Betfair CIO: Shortage of VMware skills meant we had to cross-train staff

By Sooraj Shah
25 Feb 2014 View Comments
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The CIO of online gambling website Betfair, Michael Bischoff, has suggested that there is a shortage of VMware skills on the market, which led the firm to train its existing staff.

In an interview with Computing, Bischoff explained that one of the biggest challenges in moving to VMware's hybrid cloud environment, dubbed vCloud Hybrid Services was to ensure that its staff had the requisite skill set to operate the technology.

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Initially Betfair had signed a deal with now defunct systems integrator 2e2, and after 2e2 became bankrupt, the gambling firm decided to complete the majority of work in-house, with the help of VMware.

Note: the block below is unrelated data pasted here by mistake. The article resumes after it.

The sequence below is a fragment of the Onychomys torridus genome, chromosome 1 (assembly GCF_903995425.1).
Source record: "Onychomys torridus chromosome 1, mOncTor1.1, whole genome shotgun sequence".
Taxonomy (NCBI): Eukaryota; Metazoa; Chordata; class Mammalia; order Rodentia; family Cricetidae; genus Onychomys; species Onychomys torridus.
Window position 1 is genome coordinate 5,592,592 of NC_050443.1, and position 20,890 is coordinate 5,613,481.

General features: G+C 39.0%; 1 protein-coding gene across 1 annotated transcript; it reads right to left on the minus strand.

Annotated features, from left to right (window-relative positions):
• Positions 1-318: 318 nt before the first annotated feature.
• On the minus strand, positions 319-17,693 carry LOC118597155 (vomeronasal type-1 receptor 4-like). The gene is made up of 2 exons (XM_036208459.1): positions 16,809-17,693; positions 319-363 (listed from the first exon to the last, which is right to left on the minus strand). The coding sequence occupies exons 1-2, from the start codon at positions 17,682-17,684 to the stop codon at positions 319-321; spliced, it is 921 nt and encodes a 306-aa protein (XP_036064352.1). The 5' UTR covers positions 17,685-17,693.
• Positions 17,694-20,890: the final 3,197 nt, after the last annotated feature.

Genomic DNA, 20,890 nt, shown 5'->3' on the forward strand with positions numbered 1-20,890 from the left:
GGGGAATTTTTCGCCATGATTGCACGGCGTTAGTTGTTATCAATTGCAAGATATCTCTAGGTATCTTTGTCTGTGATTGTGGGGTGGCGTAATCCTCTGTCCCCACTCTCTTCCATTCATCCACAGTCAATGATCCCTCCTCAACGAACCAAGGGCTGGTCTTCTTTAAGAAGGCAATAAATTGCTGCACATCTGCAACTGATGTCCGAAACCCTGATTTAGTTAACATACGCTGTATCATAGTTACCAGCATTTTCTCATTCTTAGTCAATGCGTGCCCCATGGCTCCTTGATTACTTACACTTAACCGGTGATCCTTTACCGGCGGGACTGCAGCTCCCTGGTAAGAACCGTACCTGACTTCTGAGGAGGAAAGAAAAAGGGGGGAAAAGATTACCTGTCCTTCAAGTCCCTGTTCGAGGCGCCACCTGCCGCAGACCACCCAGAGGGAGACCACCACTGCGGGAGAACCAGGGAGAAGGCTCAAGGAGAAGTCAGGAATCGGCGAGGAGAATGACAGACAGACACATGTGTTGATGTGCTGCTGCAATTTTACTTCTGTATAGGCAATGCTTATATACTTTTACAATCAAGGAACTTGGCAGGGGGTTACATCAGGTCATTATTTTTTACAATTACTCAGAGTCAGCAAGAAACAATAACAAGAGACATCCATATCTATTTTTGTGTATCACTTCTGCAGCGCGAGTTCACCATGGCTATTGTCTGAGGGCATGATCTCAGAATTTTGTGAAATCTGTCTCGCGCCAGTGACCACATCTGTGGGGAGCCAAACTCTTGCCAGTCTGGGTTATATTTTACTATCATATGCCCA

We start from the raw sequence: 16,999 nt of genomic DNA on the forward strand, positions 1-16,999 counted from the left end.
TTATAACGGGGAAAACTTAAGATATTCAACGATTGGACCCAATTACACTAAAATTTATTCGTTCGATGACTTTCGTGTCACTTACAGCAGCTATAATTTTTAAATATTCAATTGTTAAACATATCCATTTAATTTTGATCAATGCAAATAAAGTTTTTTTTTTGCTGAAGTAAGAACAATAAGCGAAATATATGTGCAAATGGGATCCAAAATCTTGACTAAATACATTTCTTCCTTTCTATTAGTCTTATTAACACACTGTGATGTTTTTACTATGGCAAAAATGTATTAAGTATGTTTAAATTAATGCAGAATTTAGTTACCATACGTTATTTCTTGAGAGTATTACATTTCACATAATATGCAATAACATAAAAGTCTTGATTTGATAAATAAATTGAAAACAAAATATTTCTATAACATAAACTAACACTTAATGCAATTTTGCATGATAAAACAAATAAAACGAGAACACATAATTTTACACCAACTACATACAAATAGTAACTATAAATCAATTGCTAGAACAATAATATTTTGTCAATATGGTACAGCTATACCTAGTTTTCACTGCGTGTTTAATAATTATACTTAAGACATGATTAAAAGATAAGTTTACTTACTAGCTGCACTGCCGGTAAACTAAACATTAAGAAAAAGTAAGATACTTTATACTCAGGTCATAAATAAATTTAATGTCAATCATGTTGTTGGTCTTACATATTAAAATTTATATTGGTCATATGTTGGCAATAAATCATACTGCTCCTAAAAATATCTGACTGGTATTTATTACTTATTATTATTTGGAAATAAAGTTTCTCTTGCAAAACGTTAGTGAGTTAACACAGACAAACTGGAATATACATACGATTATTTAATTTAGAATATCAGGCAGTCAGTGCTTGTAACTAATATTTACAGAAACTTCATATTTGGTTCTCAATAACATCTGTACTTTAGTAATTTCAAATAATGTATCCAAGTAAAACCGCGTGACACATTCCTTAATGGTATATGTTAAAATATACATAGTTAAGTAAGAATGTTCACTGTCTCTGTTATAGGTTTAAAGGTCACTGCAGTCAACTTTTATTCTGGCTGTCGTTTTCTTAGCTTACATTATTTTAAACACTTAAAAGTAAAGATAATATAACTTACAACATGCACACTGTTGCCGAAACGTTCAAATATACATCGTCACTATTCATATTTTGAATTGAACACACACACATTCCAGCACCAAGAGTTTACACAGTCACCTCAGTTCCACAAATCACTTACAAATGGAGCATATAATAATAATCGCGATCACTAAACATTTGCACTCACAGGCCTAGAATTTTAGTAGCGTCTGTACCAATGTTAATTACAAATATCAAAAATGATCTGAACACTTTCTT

"We made a very conscious decision after 2e2 went bankrupt, that this is important enough for us to do [ourselves], having said that this is not an area where there are lots and lots of skills in the market, we see it improving but it is a relatively difficult skill to find," he said.

In order to ensure Betfair's staff had the skillset required, Bischoff said it cross-trained some of its staff, and recruited additional technical capabilities.

"These are technically complex skills in using VMware's technologies and are relatively scarce, although it was certainly worse 18 months ago. We've grown our own staff into these roles and we've moved people from adjacencies like storage, compute and networking into this space because they have the understanding of our environment and we've augmented those with some skills from the market as well," Bischoff said.

"We feel like this is an area where we should have some core competency," he added.

Bischoff stated that there had also been a cultural shift which affected Betfair personnel.

"What had historically been manual steps are now done through API's or workflow processes [which are automated], meaning there is less manual labour done in order to get an activity completed like a deployment of software or provisioning of environment. So people are spending more time on the value-add of developing new applications for our customers than they are on managing infrastructure," he explained.

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